By November, the whole union effort collapsed amidst questions about the characters behind it. Laraque resigned, and it seems that the idea of a players' union has died. Yet the discussion about junior hockey needs urgent attention. Our development of elite hockey players requires teenage boys to move away from home to an environment in which professional, educational and moral formation is manifestly lacking. Spend any amount of time around junior hockey and a picture emerges of young men spending their lives alternately playing hockey and being idle, neglecting schoolwork and getting into mischief.

When the dream of an NHL career dies, as it does for most, a young man at 20 might lack a high school education as well as any professional prospects, and too many are lacking the character adequate for adult responsibilities. Junior hockey, by which we develop the players for our national game, fails the very men we demand so much from.

It's not just a hockey problem, but our solution is worse than most alternatives. A teenage boy prodigiously talented in any sport is always tempted to chase the dream of professional advancement to the neglect of other aspects of his life, particularly education. His parents may often encourage that, even living vicariously through their son. The whole family pursues the dream. The question is: What incentives are placed before the boy, and the family, so inclined? The Canadian junior hockey model offers a system in which everything, from family ties to education, is secondary to hockey. The obvious alternative is that employed in football and basketball. In those sports, both in Canada and in the United States, for young men (and women, in the case of basketball), the path of advancement is in school sports, not principally junior leagues. Teenagers play football and basketball in high school, and then aspire to do the same at a college or university with a good team. The boy who is utterly committed to athletic advancement and cares not a whit about studying still has to pay at least minimal attention to his education. The development system insists upon some academic attainment. The result is that the vast majority of excellent football players that never make it to the CFL or NFL are not bereft of academic credentials and career prospects when their draft day comes and goes.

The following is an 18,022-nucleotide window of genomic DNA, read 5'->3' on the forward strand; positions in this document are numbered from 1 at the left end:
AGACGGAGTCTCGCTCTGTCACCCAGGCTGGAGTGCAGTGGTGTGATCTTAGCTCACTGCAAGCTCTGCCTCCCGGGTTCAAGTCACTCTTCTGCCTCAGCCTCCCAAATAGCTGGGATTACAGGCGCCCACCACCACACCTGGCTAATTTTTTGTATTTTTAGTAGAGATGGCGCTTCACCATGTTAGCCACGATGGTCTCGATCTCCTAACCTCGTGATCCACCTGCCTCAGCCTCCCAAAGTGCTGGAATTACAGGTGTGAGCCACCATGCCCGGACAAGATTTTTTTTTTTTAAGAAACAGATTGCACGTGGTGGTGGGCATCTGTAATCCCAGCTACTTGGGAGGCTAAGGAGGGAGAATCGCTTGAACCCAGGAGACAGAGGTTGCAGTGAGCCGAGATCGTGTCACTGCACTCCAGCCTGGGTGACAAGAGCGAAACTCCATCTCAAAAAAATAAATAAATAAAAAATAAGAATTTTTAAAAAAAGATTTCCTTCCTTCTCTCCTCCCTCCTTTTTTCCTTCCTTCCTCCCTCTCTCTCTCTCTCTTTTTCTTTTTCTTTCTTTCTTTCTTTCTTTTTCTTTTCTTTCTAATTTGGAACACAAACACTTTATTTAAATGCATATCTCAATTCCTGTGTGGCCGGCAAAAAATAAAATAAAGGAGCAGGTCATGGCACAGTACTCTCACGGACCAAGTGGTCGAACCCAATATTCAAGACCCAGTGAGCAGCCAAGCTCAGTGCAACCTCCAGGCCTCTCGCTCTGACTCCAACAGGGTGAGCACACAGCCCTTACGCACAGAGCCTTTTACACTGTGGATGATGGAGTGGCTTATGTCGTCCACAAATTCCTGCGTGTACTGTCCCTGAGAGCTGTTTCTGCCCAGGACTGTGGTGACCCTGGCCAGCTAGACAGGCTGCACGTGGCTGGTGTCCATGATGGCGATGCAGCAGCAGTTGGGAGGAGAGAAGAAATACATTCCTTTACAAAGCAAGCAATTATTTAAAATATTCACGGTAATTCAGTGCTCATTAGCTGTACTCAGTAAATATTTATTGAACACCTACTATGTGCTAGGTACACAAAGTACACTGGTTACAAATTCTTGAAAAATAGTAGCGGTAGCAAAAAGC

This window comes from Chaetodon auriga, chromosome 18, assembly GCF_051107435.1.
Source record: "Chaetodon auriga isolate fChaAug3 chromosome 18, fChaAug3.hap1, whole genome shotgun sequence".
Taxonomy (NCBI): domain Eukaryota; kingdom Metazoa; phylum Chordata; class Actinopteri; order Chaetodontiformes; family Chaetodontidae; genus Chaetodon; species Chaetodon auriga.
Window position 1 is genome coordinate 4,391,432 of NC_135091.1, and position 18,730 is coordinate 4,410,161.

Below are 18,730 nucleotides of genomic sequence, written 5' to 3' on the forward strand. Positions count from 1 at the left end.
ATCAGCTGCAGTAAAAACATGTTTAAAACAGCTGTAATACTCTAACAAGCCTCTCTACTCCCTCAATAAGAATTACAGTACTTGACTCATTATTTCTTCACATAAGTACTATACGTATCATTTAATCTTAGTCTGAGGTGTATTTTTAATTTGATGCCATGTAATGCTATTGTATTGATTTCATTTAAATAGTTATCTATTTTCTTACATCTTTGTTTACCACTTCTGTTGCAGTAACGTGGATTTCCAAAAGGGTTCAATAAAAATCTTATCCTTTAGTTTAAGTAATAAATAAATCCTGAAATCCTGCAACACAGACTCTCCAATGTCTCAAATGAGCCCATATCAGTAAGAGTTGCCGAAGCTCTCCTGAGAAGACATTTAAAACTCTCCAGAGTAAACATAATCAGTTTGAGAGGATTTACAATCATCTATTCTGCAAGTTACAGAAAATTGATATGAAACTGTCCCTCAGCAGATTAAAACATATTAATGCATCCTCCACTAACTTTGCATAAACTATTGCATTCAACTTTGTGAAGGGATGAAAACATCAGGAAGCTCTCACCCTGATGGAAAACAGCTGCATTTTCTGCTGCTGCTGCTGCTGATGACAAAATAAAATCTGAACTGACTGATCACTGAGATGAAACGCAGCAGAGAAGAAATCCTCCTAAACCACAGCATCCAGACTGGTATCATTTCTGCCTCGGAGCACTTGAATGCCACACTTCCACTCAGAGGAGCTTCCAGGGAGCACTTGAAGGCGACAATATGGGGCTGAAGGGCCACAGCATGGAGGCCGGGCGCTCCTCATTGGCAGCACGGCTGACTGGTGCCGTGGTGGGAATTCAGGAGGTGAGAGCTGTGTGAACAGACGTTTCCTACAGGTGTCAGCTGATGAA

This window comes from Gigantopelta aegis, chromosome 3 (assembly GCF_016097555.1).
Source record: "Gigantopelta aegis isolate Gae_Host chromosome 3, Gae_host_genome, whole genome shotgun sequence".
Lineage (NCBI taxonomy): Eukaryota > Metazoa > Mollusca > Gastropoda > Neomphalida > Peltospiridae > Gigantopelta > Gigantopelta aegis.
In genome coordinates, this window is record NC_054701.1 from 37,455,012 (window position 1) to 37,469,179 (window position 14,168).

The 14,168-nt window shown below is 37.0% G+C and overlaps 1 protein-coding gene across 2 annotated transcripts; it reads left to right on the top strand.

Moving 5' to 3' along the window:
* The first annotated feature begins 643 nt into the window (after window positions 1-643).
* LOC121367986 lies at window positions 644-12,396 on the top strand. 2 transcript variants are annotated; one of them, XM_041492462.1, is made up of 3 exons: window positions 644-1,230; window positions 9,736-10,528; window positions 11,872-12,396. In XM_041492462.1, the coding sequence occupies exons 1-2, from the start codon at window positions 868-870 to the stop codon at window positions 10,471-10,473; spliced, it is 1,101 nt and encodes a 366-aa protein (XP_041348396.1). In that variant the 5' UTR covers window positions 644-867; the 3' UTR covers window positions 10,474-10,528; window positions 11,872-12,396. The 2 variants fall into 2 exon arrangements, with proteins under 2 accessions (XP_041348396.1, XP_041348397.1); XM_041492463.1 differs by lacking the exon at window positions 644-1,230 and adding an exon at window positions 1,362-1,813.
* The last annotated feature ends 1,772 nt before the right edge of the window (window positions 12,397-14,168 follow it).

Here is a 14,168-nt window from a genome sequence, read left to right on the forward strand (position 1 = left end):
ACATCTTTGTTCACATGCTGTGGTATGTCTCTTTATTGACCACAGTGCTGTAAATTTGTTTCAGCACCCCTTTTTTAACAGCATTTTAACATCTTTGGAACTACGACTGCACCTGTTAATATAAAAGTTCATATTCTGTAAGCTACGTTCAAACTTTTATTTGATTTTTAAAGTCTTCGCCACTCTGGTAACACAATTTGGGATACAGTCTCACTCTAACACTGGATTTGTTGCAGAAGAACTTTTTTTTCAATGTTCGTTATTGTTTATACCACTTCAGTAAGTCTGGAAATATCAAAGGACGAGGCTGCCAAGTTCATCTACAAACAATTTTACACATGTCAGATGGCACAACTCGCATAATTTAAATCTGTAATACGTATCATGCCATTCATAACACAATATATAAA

Even in the scandalous world of bigtime American college sports, the whole system is oriented toward getting marginal students into and through university. The goal is naked enough—to preserve their eligibility to play. The consequence though is that there are coaches and professors who are concerned about academic advancement; and there is all sorts of assistance provided. It is not a system without flaws, but it is far superior to the Canadian junior hockey model in which educational priorities do not even rise to the level of benign neglect.

The question of character formation is more difficult, and all sports have unlovely aspects of the lockerroom culture. What young men need are challenges to excel, and the discipline to achieve. The university environment provides at least a loose structure and some minimal expectations. The junior hockey culture does not provide even that. Teenagers away from home, left largely to their own devices, with lots of free time on their hands—this is not a recipe for cultivating a noble model of manhood. A debauched culture is the sure result of abandoning our best hockey players to a licentious environment largely free from adult supervision. That such a debauched culture should occasionally veer into criminal behaviour ought to surprise no one.